Bosses Question Minimum Wage

Honduran union leaders and government authorities questioned the decision of some representatives of the business sector to impugn the new minimum wage.

The Minister of Labor, Mayra Mejia, criticized the determination of members of the Honduran Council of Private Enterprise (COHEP) and considered that business executives should understand the cost of the basic food basket that is higher even than what had been considered during the government of Manuel Zelaya.

Before ratifying the state decree on December 24 of 2008 the minimum wage in Honduras was approximately 180 dollars (3,400 lempiras) and as a result of the decree it rose to 5,500 lempiras (about 292 dollars).

Despite the benefits this increase represents for the workers it is still below the total cost of the basic basket in this Central American nation that is equivalent to 6,200 lempiras (more than 328 dollars) according the El Heraldo newspaper.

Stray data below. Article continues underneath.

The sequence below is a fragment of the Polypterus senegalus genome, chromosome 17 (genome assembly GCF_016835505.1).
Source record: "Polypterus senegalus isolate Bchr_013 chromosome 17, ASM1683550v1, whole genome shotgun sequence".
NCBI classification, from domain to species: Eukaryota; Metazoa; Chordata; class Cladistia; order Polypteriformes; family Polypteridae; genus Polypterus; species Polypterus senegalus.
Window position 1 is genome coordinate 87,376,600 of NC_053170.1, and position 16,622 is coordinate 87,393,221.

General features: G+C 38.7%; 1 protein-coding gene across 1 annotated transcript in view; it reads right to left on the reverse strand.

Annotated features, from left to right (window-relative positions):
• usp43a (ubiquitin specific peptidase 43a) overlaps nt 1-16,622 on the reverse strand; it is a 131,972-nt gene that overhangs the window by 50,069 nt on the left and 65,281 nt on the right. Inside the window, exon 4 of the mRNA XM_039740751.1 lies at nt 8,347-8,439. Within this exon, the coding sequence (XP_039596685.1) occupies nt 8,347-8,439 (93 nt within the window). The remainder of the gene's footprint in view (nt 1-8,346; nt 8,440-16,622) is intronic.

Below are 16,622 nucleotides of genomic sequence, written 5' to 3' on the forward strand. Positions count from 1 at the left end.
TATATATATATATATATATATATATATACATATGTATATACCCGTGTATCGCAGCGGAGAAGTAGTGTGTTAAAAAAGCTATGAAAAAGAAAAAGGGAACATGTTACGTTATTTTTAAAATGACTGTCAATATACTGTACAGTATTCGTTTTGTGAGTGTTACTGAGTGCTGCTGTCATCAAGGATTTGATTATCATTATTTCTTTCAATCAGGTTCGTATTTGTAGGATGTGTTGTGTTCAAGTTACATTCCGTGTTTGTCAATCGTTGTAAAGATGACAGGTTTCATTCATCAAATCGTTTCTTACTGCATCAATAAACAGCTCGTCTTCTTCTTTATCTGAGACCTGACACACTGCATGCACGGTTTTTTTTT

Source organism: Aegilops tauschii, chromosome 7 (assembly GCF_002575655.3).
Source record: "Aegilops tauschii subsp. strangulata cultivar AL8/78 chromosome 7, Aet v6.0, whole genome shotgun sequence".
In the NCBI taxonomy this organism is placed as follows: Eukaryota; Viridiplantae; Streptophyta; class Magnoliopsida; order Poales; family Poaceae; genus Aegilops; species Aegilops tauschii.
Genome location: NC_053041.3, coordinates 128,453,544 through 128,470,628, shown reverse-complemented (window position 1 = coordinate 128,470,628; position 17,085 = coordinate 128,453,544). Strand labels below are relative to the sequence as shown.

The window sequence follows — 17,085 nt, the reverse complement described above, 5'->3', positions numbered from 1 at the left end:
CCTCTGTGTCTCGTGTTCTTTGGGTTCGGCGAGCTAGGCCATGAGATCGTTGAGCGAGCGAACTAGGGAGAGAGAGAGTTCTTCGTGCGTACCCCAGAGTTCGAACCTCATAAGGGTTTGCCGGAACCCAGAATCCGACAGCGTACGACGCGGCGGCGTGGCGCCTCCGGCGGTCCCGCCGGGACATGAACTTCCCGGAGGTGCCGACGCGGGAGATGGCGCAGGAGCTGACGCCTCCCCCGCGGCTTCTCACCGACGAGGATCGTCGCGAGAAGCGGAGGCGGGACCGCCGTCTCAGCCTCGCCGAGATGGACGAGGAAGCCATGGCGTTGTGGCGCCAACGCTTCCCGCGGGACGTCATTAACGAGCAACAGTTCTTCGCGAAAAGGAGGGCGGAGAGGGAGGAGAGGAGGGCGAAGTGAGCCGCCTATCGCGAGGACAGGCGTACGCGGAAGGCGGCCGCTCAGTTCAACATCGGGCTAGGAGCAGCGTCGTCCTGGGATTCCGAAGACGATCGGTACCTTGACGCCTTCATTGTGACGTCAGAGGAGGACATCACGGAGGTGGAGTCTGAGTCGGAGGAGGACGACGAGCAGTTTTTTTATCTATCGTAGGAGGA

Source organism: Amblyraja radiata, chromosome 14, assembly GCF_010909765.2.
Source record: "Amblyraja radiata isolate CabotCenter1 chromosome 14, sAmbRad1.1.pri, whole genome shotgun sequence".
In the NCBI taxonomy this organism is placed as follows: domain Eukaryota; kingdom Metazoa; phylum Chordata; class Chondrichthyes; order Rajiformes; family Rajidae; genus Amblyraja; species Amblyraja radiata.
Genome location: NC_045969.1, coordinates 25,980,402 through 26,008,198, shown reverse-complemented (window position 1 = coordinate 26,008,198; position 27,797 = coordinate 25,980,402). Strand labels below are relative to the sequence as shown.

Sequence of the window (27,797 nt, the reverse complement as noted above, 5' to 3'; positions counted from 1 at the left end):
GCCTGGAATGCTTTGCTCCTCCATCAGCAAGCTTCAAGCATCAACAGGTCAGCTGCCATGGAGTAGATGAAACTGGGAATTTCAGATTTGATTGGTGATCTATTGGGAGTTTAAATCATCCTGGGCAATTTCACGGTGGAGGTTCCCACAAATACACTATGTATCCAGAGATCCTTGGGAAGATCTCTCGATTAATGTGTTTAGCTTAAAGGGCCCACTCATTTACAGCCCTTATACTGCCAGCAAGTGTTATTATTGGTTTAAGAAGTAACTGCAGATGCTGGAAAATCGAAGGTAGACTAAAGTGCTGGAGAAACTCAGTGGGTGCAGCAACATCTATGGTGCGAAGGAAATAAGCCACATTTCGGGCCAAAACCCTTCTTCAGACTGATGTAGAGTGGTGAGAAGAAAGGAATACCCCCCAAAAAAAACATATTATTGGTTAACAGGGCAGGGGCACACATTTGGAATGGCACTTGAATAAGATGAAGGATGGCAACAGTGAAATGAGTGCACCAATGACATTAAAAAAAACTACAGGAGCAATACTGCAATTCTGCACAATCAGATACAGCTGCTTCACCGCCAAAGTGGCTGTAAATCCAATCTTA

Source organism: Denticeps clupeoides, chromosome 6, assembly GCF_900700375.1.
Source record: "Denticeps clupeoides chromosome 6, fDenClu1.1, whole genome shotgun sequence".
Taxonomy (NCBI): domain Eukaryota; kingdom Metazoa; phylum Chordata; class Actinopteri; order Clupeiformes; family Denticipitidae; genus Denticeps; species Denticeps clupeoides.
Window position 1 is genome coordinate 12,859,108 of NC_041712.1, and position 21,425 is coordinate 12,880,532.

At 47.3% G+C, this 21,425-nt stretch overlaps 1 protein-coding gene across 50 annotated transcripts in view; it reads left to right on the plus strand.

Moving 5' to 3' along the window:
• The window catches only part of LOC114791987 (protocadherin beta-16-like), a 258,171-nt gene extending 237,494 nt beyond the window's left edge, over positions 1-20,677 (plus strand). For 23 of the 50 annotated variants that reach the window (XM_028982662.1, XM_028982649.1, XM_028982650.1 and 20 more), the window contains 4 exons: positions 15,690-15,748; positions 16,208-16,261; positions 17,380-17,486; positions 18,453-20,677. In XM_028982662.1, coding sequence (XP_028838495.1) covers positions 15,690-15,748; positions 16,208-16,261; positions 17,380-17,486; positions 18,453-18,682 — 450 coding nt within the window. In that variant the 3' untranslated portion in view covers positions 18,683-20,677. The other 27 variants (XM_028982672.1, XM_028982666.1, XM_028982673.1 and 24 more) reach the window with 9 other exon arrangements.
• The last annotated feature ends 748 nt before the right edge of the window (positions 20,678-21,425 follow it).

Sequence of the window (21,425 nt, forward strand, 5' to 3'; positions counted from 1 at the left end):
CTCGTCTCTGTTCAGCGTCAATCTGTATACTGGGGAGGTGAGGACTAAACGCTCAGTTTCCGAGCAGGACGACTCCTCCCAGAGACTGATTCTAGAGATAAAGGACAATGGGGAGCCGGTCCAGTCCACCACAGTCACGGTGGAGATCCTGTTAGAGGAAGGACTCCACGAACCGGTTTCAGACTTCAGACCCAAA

The paper reported that about 60 businesses affiliated to COHEP announced that they would challenge as false the new minimum wage approved by the president.

According to a legal advisor to the association, Armando Urtecho, the directors of the group presented a demand to the Supreme Court of Justice but each entity requested rectification of the state decree that should be left to individual decisions.

The executive director of COHEP, Benjamin Bogran warned that by the end of the month at least 40,000 would be laid off, especially in the informal sector and intended to justify this action to the increased salary demands by the State.

For Bogran it would have been better to count on the possibility of agreeing to a percentage point increase with the workers as proposed last Tuesday to prevent massive layoffs.

As a result of the decree of the Zelaya administration, business persons cannot negotiate with workers who receive lower salaries than those established and by paying them less they face a violation of their rights.

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